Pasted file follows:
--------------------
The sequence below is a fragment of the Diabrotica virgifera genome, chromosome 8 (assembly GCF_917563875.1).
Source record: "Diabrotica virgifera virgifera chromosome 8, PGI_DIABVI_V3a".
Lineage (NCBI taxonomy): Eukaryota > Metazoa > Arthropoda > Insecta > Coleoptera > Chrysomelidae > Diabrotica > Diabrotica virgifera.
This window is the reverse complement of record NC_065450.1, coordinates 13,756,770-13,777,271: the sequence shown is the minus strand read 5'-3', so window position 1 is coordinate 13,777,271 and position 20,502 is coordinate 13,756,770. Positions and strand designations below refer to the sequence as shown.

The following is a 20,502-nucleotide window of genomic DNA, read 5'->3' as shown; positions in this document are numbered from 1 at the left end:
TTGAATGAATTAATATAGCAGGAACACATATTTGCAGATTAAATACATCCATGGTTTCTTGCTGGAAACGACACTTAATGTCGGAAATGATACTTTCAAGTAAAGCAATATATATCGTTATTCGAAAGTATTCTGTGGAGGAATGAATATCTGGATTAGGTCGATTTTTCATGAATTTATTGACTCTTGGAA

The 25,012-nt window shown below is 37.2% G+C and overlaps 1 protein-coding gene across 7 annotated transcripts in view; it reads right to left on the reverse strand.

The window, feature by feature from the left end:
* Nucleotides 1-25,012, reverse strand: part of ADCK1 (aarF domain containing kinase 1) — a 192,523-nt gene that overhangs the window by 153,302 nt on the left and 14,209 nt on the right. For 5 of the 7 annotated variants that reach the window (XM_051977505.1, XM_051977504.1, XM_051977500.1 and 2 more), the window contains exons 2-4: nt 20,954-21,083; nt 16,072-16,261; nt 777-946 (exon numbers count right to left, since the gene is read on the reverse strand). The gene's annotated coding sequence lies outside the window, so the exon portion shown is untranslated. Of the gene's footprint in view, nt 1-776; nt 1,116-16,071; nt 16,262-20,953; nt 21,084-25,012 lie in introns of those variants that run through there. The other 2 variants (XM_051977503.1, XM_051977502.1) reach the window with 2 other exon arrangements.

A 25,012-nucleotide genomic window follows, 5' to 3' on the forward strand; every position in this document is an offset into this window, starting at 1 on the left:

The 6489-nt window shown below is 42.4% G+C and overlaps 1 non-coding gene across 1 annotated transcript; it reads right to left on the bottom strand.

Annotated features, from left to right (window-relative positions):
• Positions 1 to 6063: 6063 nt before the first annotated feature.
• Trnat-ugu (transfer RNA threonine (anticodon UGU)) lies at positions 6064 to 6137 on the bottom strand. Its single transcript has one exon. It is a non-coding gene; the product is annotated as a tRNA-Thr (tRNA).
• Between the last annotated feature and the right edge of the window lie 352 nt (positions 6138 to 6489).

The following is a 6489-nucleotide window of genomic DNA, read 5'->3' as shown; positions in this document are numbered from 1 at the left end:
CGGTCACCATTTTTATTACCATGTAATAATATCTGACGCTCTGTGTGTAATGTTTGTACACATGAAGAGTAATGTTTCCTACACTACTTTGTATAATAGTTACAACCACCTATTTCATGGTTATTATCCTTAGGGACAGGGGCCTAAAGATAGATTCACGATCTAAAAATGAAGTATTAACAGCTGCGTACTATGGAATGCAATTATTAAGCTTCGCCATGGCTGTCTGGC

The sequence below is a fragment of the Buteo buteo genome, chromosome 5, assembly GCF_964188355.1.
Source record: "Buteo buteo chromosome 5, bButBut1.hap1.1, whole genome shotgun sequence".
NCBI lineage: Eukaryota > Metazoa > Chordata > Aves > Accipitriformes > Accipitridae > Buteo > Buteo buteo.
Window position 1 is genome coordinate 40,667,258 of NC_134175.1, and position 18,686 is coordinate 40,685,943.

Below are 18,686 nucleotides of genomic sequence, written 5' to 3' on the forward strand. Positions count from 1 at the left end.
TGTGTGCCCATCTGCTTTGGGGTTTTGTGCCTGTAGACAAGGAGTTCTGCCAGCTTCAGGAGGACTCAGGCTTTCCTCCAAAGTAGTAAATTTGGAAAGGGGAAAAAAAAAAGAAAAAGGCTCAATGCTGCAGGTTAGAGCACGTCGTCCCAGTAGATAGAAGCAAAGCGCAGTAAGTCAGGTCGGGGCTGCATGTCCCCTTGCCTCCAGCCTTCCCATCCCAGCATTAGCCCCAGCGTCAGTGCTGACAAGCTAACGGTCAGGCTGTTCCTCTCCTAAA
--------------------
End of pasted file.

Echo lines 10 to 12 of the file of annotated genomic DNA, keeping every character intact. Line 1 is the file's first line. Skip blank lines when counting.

A 25,012-nucleotide genomic window follows, 5' to 3' on the forward strand; every position in this document is an offset into this window, starting at 1 on the left:

The 6489-nt window shown below is 42.4% G+C and overlaps 1 non-coding gene across 1 annotated transcript; it reads right to left on the bottom strand.

Annotated features, from left to right (window-relative positions):